The Queen of Sheba traveled to Jerusalem as she had “heard about the fame of Solomon and his relationship to the LORD, [and] came to test Solomon with hard questions” (1 Kings 10:1). As God had granted Solomon the gift of wisdom (1 Kings 3:5–12), “nothing was too hard for the king to explain to her” (1 Kings 10:3). After a meal together, the Queen of Sheba declares how impressed she is with Solomon’s answers, hospitality, and the reputation that preceded him. The story ends with an exchange of resources and Queen Sheba returning “with her retinue to her own country” (1 Kings 10:13).

Sources outside the Bible suggest that the Queen of Sheba conceived a child in secret with King Solomon, while some Bible commentators have suggested that the nameless woman in the Song of Solomon is the Queen of Sheba (with the man being King Solomon). Both are speculative and while interesting, cannot be declared factual. Whether she has any relation to the “Sheba” mentioned in Genesis 10:7 and 28, or if she was the ancestor of “Candace, queen of the Ethiopians” (Acts 8:27), is again, open to speculation.

The Queen of Sheba is mentioned again in the New Testament, by an alternative title, the Queen of the South (Matthew 12:42; Luke 11:31). Jesus refers to her, reaffirming her historical personage, as a means to illustrate the point that, despite being originally pagan in belief and Gentile in race, the Queen of Sheba recognized the truth and reality of God, unlike the religious leaders who opposed Jesus. As such, they would be condemned for their ignorant and defiant nature.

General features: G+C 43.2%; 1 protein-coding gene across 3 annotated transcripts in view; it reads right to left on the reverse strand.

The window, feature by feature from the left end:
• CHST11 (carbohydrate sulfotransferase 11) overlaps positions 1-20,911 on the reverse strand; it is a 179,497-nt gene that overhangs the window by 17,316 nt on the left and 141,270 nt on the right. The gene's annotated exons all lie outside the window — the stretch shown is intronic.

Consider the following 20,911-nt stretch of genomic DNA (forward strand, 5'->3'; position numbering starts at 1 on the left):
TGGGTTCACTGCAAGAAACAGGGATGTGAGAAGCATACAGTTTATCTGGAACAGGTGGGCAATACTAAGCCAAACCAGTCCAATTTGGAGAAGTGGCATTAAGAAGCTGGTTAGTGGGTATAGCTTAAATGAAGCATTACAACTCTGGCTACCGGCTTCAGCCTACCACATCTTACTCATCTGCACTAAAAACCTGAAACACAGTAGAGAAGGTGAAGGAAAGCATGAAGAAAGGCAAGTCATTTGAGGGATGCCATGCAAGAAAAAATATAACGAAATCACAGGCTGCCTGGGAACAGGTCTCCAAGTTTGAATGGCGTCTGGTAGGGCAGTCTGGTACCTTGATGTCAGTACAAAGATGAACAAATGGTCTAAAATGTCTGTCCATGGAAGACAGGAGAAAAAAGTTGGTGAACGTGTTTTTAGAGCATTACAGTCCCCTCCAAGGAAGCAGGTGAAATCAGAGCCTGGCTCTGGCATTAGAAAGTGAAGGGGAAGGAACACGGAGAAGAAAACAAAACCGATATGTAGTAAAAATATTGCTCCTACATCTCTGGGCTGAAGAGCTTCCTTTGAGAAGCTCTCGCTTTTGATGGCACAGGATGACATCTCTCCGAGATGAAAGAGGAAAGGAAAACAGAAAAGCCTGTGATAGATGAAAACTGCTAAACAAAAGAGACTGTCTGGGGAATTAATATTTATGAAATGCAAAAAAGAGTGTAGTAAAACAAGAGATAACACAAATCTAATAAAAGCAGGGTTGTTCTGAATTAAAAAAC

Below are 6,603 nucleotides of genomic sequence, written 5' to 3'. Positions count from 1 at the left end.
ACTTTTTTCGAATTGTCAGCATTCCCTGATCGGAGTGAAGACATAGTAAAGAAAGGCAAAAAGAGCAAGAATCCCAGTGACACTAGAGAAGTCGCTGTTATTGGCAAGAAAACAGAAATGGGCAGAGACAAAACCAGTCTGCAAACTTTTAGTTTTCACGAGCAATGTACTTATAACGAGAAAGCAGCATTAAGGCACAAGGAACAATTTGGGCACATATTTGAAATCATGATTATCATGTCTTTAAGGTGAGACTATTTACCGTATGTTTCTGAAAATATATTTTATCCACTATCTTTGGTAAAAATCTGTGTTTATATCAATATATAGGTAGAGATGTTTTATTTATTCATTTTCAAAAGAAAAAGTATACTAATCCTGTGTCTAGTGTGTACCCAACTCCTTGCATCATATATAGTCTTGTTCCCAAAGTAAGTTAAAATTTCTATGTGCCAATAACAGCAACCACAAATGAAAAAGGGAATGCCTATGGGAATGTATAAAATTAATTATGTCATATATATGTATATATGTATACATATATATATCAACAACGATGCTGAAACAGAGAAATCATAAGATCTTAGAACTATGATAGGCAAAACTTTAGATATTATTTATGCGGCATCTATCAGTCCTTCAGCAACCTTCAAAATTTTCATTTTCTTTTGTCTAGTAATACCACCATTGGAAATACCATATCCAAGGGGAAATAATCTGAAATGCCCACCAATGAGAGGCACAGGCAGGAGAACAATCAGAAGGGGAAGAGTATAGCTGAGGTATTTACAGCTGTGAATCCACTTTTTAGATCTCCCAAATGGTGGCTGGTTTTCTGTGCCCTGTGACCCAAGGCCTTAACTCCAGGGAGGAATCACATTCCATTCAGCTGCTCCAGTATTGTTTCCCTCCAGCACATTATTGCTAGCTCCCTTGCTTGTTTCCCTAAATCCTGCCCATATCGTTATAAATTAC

Two lessons can be learned from the story of the Queen of Sheba. First, like King Solomon, believers are to show evidence of God’s favour in their lives, whatever their role, profession or environment. Second, the reputation of believers should precede them by their godly words and actions, for we are “Christ’s ambassadors” (2 Corinthians 5:20).[1]

 

[1] Got Questions Ministries. (2010). Got Questions? Bible Questions Answered. Bellingham, WA: Logos Bible Software.

Bible Translations: What Is the GOD’S WORD Translation (GW)?

 

GOD’S WORD Translation—History Completed in 1995, the GOD’S WORD Translation (GW) is an English translation of the Bible by the God’s Word to the Nations Society. GW had its beginnings with a New Testament translation titled The New Testament in the Language of Today: An American Translation, published in 1963 by Lutheran pastor and seminary professor William F. Beck (1904–1966). In 1982, work on a revision was begun by Phillip B. Giessler, a pastor from Cleveland, Ohio, and his committee. This yielded another NT translation released in 1988 and titled New Testament: God’s Word to the Nations (GWN). In 1992, earlier work was abandoned and a new translation was begun, this time based on the best Hebrew, Greek and Aramaic manuscripts currently available. In early 1994 the translation was renamed GOD’S WORD prior to being turned over to World Bible Publishers for publication in March 1995. In 2008 rights to GOD’S WORD were acquired by Baker Publishing Group.

GOD’S WORD Translation—Translation Method The GOD’S WORD Translation uses the translation method known as “closest natural equivalence” which seeks to combine dynamic equivalence (thought for thought) with finding equivalent English ways of expressing the meaning of the original text. This procedure, the translators contend, ensures that the translation is faithful to the meaning intended by the original writer. Closest natural equivalence seeks to avoid the awkwardness and inaccuracy associated with word-for-word translation, and avoids the loss of meaning and oversimplification associated with thought-for-thought translation. Another consideration for the translators was readability, so they used common English punctuation, capitalization, and nearly perfect English grammar to express the text in clear, natural English. The GOD’S WORD Translation is printed in an open, single column format that enhances readability.